Awful Mine Explosion Caused by One of the Laborers
The News, Frederick, Maryland
October 26, 1901
Wilkes-Barre, Pa., Oct. 26 -- A terrific explosion of gas occurred in the Buttonwood mine of the Parrish Coal Company, situated one mile south of this city late yesterday afternoon, which caused the death of five men and the injury of nine others.
Ebenezer Williams, aged 56, married, first assistant foreman
Comer Williams, aged 37, married, second assistant foreman
Thomas Guest, aged 37, married, company hand
Thomas Price, aged 33, married, track layer
W. S. Phillips, aged 55, married, inspector
The following were injured:
Daniel Davis, rope inspector, badly burned all over body, cannot live
Daniel Davis, inside foreman, injured by concussion, not seriously
Peter Plenski, burned on face and hands, quite seriously
Adam Schumanski, burned on hands
Patrick Brislin, William Frey, Evan Evans, Patrick McHale, and John Howell, all injured by concussion
Directly after the explosion occurred a number of brave rescuers, at the risk of their lives, entered the mine, now filled with dangerous after-damp, and brought out the bodies of the dead and injured. The body of Phillips was the last to be taken out. The rescuers did not come across his remains until 9 o'clock last evening.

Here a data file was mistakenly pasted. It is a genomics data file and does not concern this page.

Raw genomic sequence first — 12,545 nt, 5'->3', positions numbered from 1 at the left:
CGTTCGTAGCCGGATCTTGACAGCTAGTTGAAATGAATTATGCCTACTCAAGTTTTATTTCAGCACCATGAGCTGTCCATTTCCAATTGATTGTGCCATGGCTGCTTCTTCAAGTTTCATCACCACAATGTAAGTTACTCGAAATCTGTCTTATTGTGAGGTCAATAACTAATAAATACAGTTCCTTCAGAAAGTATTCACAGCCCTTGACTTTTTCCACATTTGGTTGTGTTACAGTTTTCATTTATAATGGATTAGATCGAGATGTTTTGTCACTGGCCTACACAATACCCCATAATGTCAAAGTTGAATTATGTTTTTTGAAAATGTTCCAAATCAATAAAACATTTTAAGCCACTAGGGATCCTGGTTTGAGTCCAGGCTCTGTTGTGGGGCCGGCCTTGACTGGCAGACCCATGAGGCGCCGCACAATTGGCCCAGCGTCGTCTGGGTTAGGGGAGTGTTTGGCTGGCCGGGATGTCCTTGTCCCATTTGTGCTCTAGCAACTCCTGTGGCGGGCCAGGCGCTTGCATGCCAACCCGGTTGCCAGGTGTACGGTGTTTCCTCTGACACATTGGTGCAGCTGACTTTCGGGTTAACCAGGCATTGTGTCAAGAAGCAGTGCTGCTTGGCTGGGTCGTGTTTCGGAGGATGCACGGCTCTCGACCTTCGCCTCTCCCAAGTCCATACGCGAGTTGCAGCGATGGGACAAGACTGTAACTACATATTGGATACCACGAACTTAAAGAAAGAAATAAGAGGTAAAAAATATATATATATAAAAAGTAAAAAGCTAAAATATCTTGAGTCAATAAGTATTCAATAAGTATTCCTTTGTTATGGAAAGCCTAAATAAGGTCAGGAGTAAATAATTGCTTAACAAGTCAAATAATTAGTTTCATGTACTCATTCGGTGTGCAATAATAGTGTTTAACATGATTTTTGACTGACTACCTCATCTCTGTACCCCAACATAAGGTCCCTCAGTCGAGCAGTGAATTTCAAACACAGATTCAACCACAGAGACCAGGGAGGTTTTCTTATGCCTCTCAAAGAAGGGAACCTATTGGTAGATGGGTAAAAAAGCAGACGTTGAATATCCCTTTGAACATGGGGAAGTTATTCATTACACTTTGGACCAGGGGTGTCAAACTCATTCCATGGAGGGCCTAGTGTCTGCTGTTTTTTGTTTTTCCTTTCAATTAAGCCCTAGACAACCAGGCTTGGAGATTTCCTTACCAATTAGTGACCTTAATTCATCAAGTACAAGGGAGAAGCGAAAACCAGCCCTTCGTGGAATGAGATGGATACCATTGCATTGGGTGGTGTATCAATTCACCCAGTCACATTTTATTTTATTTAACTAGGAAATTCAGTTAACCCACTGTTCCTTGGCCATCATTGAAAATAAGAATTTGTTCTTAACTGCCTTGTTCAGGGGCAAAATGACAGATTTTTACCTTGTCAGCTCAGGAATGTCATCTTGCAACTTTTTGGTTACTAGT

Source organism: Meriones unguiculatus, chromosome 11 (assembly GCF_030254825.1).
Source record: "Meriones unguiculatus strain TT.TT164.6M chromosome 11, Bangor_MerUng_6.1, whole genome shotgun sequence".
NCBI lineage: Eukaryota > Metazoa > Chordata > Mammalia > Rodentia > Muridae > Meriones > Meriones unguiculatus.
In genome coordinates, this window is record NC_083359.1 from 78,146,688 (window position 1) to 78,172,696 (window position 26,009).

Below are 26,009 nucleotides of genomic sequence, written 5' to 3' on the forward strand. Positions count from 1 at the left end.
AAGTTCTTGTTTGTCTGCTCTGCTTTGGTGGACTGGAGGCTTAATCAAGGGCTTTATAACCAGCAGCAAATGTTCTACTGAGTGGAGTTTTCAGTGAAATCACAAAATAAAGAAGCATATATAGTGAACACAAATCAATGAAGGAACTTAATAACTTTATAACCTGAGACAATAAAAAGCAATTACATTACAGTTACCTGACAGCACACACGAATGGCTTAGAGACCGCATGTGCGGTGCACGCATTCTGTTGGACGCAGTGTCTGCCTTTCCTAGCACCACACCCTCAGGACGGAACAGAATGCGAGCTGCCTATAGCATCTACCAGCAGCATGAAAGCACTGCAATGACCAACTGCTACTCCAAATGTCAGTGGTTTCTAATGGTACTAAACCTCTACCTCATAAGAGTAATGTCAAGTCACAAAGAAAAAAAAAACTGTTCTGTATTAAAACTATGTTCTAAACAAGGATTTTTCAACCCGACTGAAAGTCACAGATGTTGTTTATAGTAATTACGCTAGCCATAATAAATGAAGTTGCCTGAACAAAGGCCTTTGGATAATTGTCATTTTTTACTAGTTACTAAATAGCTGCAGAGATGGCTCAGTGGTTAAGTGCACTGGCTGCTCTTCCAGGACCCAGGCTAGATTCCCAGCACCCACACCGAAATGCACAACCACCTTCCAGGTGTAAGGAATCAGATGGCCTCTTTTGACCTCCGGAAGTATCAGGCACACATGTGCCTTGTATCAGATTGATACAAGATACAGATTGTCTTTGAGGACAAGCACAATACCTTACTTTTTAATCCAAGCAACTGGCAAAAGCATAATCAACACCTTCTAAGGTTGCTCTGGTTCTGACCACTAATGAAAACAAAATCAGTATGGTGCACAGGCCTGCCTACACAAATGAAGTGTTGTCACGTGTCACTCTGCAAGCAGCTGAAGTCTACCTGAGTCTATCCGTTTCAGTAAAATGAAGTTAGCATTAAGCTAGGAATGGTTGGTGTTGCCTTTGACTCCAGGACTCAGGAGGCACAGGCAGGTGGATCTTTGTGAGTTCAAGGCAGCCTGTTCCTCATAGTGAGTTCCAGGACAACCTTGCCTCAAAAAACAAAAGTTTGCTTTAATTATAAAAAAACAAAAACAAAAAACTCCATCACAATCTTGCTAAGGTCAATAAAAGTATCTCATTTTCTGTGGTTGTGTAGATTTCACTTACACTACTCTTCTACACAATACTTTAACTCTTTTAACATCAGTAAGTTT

As far as can be learned, the explosion was caused by the carelessness of one of the Hungarian laborers, who was injured. He opened his safety lamp while at work in his chamber. This caused a small body of gas to explode, which did not injure the men or cause any damage. The explosion was heard, however, by the foreman and his assistants, who rushed into the chamber, only to encounter another larger body of gas, which had accumulated from the first explosion. The second explosion was of such force that it hurled the men in all directions. The bodies of the dead were badly mangled.
The injured were taken to the hospital as fast as they were brought to the surface. With the exception of Inspector Davis it is thought that all will recover.